29 Jul 2015

Sleaford Mods / Key Markets (album review)



Whether you’ve read about them slagging off Slaves, ranting about the government or absolutely slaying Glastonbury, chances are you’ve heard a lot about Sleaford Mods in the last couple of months. Sure, some of it is clever PR stuff but they genuinely deserve attention and they have a lot to say. Reading and watching interviews with them is refreshing, vocalist Jason Williamson is as honest and blunt as he is in his lyrics and beat-maker Andrew Fearn is far more eloquent and intelligent than his catchy but crude music and questionable onstage dancing suggest. This exciting cocktail of intelligence, exasperation and honesty is what brought Sleaford Mods to their first big critical success after many attempts with last year’s Divide and Exit. A nationwide tour later, the pair have returned with Key Markets to a surprising but promising amount of hype.

Opening the album is Live Tonight, which could fool you into thinking that the group haven’t stepped up at all from Divide and Exit. Williamson’s bark phlegms out venom whilst Fearn’s backdrop is a catchy bassline and tinny drums. Business as usual. Enjoyable? Yes. But thankfully it gets even better from here onwards. 2nd track No One’s Bothered has a manic drum beat, varied vocal deliveries from Williamson and an incredibly catchy hook. It’s an early-album highlight and probably their most accessible song to date. This sort of beat is clearly a sound that Fearn is keen on, with quite a few tracks on the album sounding very similar to it. I’d have to put it down as a criticism that as excellent as the sound is, when repeated over too many songs it becomes uninspired to say the least. On the other end of the band’s spectrum is the heavy, swaggering beat of Silly Me. Incredibly it features actual singing from Williamson, in the same sort of way that Mark E Smith sings. In fact this song has a lot in common with The Fall; with the chugging bass and accent-heavy vocals are massively reminiscent of the group. As with a lot of this album’s lyrics, Silly Me is vicious and sarcastic. You’d shit yourself if you were on the other end of Williamson’s frustration but sitting safely in the confines of a CD, his words are seriously entertaining.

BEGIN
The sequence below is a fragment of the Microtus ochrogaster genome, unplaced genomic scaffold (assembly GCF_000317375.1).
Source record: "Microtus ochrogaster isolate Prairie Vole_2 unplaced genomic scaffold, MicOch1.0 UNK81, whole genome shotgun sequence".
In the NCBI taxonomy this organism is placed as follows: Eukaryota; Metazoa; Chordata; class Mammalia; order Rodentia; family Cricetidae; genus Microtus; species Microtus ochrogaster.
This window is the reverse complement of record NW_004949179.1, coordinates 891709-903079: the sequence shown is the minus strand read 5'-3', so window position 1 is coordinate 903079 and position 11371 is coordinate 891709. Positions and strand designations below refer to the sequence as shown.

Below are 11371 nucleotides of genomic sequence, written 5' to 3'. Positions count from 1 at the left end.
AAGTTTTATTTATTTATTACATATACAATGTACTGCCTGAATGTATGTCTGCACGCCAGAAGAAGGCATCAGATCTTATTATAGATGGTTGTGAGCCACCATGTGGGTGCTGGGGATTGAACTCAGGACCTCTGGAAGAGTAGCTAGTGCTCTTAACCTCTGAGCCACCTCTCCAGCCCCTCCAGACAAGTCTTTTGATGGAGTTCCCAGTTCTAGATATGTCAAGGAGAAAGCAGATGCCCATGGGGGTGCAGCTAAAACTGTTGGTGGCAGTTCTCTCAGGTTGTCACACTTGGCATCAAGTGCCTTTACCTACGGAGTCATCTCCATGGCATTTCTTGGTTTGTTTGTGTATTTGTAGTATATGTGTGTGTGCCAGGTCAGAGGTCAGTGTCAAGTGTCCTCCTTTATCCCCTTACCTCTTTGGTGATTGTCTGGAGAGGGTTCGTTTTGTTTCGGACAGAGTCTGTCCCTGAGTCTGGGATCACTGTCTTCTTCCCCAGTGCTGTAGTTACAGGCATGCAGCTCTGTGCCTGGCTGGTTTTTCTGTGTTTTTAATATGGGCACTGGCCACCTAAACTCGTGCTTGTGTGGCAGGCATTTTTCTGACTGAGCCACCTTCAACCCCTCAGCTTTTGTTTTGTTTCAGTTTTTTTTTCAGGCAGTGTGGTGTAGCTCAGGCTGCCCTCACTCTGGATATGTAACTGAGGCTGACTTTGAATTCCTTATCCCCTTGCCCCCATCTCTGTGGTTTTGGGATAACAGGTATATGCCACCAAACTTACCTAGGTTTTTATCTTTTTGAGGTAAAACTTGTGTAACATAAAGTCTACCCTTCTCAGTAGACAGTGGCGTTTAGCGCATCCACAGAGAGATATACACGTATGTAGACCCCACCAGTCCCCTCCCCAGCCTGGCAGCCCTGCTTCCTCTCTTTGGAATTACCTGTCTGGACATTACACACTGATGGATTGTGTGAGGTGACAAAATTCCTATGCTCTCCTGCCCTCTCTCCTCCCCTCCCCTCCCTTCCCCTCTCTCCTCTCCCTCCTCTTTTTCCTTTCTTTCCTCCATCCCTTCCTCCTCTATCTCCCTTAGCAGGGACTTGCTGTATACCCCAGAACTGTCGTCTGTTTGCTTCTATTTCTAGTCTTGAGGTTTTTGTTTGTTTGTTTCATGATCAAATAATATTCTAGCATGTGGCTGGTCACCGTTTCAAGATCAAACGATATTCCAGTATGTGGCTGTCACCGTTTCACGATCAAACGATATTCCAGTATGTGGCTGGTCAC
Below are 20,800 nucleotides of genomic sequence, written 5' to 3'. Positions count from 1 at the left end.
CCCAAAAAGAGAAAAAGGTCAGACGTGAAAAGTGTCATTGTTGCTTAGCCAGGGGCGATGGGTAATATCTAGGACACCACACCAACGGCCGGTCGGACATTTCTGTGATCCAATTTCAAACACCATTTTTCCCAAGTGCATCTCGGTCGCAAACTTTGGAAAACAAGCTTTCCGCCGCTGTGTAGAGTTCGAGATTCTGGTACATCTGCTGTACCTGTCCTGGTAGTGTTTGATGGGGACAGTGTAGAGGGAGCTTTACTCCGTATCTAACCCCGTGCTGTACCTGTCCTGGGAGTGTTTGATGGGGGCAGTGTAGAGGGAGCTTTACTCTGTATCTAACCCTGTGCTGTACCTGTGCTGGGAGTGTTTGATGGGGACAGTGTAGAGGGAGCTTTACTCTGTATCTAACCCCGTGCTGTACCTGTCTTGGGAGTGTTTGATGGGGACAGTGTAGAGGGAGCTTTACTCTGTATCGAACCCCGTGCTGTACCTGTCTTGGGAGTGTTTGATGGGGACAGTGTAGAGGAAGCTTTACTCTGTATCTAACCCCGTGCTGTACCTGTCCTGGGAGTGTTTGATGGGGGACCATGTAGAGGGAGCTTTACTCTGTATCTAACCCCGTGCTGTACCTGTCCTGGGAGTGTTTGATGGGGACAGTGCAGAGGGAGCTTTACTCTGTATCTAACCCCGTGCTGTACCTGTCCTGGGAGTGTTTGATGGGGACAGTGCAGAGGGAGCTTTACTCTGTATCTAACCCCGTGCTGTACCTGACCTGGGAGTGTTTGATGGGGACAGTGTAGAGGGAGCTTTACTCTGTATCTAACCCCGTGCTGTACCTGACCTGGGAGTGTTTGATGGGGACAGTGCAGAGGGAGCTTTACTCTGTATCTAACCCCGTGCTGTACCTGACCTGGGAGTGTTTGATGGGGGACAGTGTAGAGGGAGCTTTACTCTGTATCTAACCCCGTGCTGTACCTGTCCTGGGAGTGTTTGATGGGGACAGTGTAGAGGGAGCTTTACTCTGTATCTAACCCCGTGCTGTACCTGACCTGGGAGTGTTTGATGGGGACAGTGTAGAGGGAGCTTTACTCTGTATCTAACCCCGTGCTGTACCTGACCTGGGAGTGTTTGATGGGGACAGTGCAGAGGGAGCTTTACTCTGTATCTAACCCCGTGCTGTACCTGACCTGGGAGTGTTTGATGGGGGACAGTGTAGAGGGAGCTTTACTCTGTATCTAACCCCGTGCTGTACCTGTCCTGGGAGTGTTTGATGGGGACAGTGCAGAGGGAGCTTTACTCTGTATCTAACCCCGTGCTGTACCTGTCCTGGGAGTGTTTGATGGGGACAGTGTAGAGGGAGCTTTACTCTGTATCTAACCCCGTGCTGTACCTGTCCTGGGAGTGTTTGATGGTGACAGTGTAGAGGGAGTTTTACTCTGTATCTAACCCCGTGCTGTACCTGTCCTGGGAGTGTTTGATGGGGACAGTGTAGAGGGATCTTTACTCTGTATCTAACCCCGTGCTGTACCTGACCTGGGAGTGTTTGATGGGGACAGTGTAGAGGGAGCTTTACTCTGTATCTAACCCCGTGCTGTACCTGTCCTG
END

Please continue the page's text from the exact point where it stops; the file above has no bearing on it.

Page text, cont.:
Key Markets is sweary, vulgar and occasionally crude. I’m pretty sure Tarantula Deadly Cargo is at least partially about farting, though I could be wrong. “Cunt”, “fuck” and “shit” are thrown around like toys from a pram. The language is aimed at everyone and everything, whether offending the listener, Boris on a bike (“quick, knock the cunt over!”) or poor old Ed Miliband the album is full of rage. Sadly, sometimes the lyrics end up teetering on the edge of becoming tiresome and repetitive and the band’s strong political and social opinions occasionally become lost behind a thick oozing layer of vulgarity and humour. At times it’s as though Sleaford Mods are afraid of becoming too bookish and informed; for example; calling Ed Miliband ugly and saying he “wants the country in tatters” does seem like quite an obvious and easy way to get a laugh. In fairness it is pretty fucking funny, as is most of this album. There’s a real schadenfreude involved when laughing at Williamson’s contempt and frustration with the world, and his lyrics roll off the tongue brilliantly. His vocal delivery is somewhere between having a chat with a mate in a shithole pub selling watered down shots, and screaming obscenities at the referee from the touchline of a non-league football ground.

Despite the band’s best attempts at making it otherwise, Key Markets is a pleasant listening experience. Never verging into uncomfortably angry territory and stuffed full with accessible minimalist beats it’s classic Sleaford Mods at their best. Combining this with a few more ambitious and melodic songs, the pair have taken the next step to their world domination. Once these two unlikely heroes are in charge however, I’m not sure how long we’ll all last before being nuked into oblivion for our own good. What’s the price of a few more billion people down the gutter if it gets rid of Boris too, eh? As long as it’s soundtracked by Sleaford Mods, I don’t care.

8.0/10

(written by ruben clark)